Monday 6 March

Welcome back to Minus 5 Monday! We are excited to have you and your children on board. What we aim to achieve with our sugar reduction programme is to make a nations children, parents and teachers aware of the amount of sugar in the food that we are consuming and the associated health risks.

You will soon start to see our -5 label appearing on food and beverage items with 5% or less sugar making it easy to identify better options when grocery shopping. Our children are a great place to start, they absorb so much information, but they need your support to start making the right choices regarding their diets.

So let's make a difference, send your children to school on Monday with the best lunch possible and start making a difference! We have got some great information on the subject from our Nutritionist Stacey ( and 3 amazing lunch box options from Geraldine ( all depending on how adventurous your feeling. Don't forget! There will be a spot prize in every class for the best lunch.

Stacey 6th March 's Nutrition Blog

Is there a healthier sugar?

This followed by what is the healthiest sugar is probably one of the most common questions I get asked. We are all hearing that too much sugar is not healthy, which then leads us to wonder if there is a ‘healthier’ sugar we should be swapping too. The first place to start to answer this question is with a quick biochemistry lesson. Don’t panic, I promise it is not too arduous and it will help to explain what is the healthiest sugar.

The Basic Biochemistry of Dietary Sugar

Sugars are essentially very simple carbohydrates that taste sweet. Our body uses three main types of simple sugar molecules as sources of energy.  Glucose, Fructose, and Galactose (there are some others but these are the main ones). Our remarkable digestive system takes the more complicated sugars and carbohydrates we eat in our diet and breaks them down in to these three usable forms. Once they are in these forms they can be absorbed into the blood stream and provide the energy our body needs to do its daily business.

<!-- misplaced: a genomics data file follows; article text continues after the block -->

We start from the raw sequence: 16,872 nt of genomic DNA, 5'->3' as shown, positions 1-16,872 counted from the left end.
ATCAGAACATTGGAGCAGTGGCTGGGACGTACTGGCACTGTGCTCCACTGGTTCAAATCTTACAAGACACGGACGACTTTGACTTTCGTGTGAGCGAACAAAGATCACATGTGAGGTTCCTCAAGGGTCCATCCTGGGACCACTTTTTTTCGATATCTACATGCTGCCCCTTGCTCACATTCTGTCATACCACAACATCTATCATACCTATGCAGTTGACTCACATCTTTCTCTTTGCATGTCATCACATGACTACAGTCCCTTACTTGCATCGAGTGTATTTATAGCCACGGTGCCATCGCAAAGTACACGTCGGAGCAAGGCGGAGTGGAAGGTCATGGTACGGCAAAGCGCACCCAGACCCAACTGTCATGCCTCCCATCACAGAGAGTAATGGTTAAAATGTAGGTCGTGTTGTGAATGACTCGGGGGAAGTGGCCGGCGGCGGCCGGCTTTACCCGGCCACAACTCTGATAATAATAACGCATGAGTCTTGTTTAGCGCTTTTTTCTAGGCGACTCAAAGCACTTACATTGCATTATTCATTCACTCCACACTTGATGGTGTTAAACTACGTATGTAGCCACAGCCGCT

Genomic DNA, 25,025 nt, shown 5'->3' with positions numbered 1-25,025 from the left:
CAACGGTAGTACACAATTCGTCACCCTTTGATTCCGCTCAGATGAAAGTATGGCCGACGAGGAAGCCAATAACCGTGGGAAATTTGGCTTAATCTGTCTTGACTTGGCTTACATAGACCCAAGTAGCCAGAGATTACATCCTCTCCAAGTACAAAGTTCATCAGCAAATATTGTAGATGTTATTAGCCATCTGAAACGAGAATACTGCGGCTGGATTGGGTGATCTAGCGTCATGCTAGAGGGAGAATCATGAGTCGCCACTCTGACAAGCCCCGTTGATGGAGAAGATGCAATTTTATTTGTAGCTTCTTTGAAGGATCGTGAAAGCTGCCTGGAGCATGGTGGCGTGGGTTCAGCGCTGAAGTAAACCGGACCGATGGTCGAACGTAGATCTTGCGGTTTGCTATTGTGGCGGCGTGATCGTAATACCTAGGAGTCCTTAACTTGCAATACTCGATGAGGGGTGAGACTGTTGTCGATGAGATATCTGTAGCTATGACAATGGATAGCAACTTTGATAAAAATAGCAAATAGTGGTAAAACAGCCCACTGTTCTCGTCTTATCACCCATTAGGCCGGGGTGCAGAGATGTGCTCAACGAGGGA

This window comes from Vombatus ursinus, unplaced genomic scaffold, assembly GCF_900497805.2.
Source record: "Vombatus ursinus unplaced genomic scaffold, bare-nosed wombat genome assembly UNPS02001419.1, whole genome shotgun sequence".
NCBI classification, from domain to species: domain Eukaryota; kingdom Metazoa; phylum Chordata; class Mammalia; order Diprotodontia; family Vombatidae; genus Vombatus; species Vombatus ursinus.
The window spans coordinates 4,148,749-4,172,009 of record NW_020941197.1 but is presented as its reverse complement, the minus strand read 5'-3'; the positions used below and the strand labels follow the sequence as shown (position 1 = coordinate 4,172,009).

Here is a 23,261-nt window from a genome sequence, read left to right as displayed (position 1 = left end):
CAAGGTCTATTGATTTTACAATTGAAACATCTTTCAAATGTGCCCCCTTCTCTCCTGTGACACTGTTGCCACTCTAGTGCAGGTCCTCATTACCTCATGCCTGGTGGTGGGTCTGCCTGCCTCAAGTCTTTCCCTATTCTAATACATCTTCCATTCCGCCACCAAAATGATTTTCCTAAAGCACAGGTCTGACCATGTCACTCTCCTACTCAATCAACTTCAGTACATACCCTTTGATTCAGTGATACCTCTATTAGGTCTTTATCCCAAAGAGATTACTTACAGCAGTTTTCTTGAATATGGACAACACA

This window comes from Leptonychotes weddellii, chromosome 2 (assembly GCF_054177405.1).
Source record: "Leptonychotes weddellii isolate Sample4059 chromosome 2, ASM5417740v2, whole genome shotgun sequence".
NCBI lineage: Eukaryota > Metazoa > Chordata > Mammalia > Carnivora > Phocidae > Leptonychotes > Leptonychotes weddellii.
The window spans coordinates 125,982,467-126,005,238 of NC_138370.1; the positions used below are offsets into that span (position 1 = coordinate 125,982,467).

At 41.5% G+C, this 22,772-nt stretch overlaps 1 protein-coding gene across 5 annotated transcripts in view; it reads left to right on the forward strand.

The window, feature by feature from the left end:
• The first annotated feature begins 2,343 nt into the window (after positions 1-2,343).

Most of the ‘sugar’ that we consume in our diet are two of these simple sugar molecules joined together. For example table sugar (Sucrose) is essentially a glucose and fructose holding hands. So all our body’s need to do is break that join, and then it has a pretty instant energy source.

White cane sugar currently seems to be taking the biggest beating in the media and googlesphere. Recently I have been seeing a plethora of recipes and processed foods containing seemingly ‘healthier’ forms of sugars. Ingredients like coconut sugar, organic sugar, organic honey. They do sound like they may well be a lot better for us than white cane sugar, but are they better for us, or are they the same sweet mistress but in a different disguise.

Sugar Biochemistry Part 2

  • Cane sugar = Sucrose (This includes all variants: white, brown, raw, organic, molasses etc)
  • Coconut/palm sugar = Sucrose (Coconut and palm sugar are essentially the same thing just from two different species of palm)
  • Maple syrup = Sucrose
  • Sugar beet = Sucrose (It’s grown areas of the world where it is better suited to the climatic conditions than sugar cane)
  • Honey = Fructose and Glucose